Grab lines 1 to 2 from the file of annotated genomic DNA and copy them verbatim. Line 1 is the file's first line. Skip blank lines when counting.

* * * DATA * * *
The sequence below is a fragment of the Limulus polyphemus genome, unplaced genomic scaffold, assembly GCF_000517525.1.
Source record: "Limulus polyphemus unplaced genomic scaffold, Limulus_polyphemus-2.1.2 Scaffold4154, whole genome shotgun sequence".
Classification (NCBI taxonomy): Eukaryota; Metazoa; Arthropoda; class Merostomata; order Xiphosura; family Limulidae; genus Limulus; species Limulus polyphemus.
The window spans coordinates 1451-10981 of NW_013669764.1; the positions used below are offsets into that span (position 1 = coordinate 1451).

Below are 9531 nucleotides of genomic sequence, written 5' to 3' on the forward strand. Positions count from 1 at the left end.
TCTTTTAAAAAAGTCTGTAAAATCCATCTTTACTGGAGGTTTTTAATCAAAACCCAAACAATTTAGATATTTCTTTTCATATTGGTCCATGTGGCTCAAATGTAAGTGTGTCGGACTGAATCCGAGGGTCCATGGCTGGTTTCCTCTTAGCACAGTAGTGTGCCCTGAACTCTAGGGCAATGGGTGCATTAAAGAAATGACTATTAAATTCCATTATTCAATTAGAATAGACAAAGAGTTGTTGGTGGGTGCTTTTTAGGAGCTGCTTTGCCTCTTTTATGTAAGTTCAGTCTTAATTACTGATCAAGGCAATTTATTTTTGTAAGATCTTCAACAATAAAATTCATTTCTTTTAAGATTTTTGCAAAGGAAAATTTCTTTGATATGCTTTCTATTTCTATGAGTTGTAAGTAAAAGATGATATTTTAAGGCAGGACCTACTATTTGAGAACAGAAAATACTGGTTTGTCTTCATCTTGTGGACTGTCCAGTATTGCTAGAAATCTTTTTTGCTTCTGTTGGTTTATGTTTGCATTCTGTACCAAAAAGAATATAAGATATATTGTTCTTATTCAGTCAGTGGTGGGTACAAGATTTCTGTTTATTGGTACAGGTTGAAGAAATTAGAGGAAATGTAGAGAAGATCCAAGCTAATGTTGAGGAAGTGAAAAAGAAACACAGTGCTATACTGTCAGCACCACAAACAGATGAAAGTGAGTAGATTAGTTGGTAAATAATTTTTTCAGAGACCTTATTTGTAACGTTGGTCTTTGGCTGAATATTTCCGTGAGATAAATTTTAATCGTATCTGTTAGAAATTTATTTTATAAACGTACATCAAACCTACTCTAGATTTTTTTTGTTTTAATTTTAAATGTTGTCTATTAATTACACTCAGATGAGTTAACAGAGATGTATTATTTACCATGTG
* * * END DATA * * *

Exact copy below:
The sequence below is a fragment of the Limulus polyphemus genome, unplaced genomic scaffold, assembly GCF_000517525.1.
Source record: "Limulus polyphemus unplaced genomic scaffold, Limulus_polyphemus-2.1.2 Scaffold4154, whole genome shotgun sequence".